Since we haven’t customized our org, we know it doesn’t have any faulty URLs. So we can go on. When you’re setting up your subdomain on a production org, you can learn more about faulty URLs. Search for the KB article, “Updating Hard-Coded References” in Salesforce Help.
- From Setup, enter Domain in the Quick Find box, then select My Domain.
- If enabled, click Log in and log in again.
- Pretend that we’ve completed testing links. It’s time to deploy your subdomain to your users.
- Click Deploy to Users, and then click
OK. Deploying a subdomain rolls out the new subdomain URL throughout your org. Now all your users see the subdomain URL in their browser address bar.
- Click OK.
Now that the subdomain is deployed, notice that the page displays more configuration options. Let’s continue configuring it. Next up, set your login policies.
- If you’re not looking at the My Domain page, from Setup, enter My Domain in the Quick Find box, then select My Domain.
- Under My Domain Settings, click Edit.
Set login policies to control what happens when users try to log in from your old URL instead of from My Domain.
- For now, keep the default settings, but let’s review the options.
- Login Policy
Requires users to log in using your subdomain login page. It prevents users from attempting to log in with the generic https://login.salesforce.com/ URL.
- Redirect Policy
You can choose between three redirect policies. That is, if someone selects a bookmark such as https://na30.salesforce.com, we redirect them to the subdomain equivalent.
- Redirect to the same page within the domain. Lets users continue to log in from your URL as well as your subdomain name. This option might be convenient, but it’s like nothing has changed.
- Redirected with a warning to the same page within the domain. Reminds users to use your subdomain name when logging in. Yet it still redirects them to your org. This option is good for a few days after you deploy your subdomain to help users transition to your new subdomain name.
- Not redirected. Requires users to use your subdomain name when accessing your org. The training wheels are off. Expect that your users have transitioned to using the subdomain URL. If they haven’t, they get an error when they try to use your instance URL instead of the subdomain URL.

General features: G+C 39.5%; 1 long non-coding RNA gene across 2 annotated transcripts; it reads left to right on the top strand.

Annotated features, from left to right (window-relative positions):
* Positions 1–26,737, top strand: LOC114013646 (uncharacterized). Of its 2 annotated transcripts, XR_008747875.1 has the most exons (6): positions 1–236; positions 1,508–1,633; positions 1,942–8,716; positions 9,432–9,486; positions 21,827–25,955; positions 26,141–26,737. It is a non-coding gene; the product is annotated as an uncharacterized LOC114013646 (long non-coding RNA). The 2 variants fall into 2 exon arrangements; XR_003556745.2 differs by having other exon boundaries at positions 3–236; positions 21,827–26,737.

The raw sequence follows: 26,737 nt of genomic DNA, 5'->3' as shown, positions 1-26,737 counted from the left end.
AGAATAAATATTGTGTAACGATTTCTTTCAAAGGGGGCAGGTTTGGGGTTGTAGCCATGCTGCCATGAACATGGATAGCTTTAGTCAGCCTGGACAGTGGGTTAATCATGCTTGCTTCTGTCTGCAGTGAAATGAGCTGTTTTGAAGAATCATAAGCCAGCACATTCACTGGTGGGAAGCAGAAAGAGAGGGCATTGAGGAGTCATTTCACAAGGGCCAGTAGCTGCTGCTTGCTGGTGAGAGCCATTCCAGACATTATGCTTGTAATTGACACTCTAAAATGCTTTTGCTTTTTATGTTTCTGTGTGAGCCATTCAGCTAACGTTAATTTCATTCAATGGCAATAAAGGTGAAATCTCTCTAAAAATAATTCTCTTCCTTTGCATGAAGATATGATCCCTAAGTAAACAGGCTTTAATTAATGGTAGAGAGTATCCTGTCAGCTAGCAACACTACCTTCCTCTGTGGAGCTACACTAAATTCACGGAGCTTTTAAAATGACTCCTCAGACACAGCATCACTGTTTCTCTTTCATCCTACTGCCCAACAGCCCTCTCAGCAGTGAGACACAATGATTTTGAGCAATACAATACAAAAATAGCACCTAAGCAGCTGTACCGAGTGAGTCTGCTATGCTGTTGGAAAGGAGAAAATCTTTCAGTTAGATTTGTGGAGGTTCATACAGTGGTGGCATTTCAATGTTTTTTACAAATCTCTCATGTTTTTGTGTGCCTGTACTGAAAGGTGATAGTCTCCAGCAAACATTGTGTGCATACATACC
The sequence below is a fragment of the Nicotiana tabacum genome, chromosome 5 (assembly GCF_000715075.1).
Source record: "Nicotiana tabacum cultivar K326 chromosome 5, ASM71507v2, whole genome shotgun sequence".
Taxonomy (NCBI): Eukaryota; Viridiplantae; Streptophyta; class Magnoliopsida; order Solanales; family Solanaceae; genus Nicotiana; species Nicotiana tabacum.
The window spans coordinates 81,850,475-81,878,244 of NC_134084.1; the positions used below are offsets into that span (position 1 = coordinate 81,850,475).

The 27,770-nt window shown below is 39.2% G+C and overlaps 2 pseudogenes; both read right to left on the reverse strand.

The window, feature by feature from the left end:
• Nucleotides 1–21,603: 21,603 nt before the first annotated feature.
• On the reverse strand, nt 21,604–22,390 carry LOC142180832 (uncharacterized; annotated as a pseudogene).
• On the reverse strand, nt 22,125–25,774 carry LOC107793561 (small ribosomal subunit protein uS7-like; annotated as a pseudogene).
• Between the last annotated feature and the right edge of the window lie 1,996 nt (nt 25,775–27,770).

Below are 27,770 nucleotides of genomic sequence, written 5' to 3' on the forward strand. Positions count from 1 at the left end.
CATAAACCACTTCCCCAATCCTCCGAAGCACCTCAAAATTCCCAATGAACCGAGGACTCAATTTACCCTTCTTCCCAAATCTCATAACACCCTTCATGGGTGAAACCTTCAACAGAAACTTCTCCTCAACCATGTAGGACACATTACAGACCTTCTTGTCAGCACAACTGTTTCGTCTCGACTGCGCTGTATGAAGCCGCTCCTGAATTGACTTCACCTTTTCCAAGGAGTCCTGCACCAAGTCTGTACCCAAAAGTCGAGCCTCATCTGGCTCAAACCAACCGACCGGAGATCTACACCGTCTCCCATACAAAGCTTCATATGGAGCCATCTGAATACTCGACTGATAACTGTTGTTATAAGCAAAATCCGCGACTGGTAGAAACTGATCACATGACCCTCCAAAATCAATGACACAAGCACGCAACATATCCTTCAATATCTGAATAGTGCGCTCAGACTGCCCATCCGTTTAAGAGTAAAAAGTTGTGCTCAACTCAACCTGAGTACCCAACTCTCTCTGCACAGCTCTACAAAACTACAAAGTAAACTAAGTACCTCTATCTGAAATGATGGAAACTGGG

You can brand your login page to add a company logo, change the background, and replace the right side with your own picture or message. This area is useful for making announcements that you want users to see as they log in.
- If you’re not looking at the My Domain page, from Setup, enter Domain in the Quick Find box, then select My Domain.
- Under Authentication Configuration, click Edit.
If you’re asked for it, grant permission to open Authentication
Configuration in a new tab.
- Upload an image for your company logo. The logo displays at the top left of the login page. Images can be .jpg, .gif, or .png files up to 100 KB. The maximum image size is 250-by-125 pixels wide.
- Change the background color of your login page—either enter a hexadecimal color code or click the color picker .
- Update the content of the right side of the login page. The content is designed to resize to fill about half of the page. On your production org, you enter the URL of a file that’s hosted at a URL using SSL encryption and has the https:// prefix. For now, enter the URL for one of our stock pictures: https://mydomain-sample.herokuapp.com.
- Keep Login Page selected for now. This option comes into play after you’ve configured single sign-on or authentication providers, such as Google and Facebook.
- Click Save.
- Log out, and you see the new login page.
Congratulations administrator! You’ve set up a subdomain with My Domain. And you’ve tailored your login page to reflect your company’s branding. Your chief security officer will be pleased that you’re closer to the end-of-year goal of allowing users to log in with Google credentials.